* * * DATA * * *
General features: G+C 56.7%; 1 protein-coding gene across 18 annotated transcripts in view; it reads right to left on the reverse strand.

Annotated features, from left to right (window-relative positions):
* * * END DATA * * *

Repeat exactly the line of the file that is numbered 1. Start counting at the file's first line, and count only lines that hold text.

General features: G+C 56.7%; 1 protein-coding gene across 18 annotated transcripts in view; it reads right to left on the reverse strand.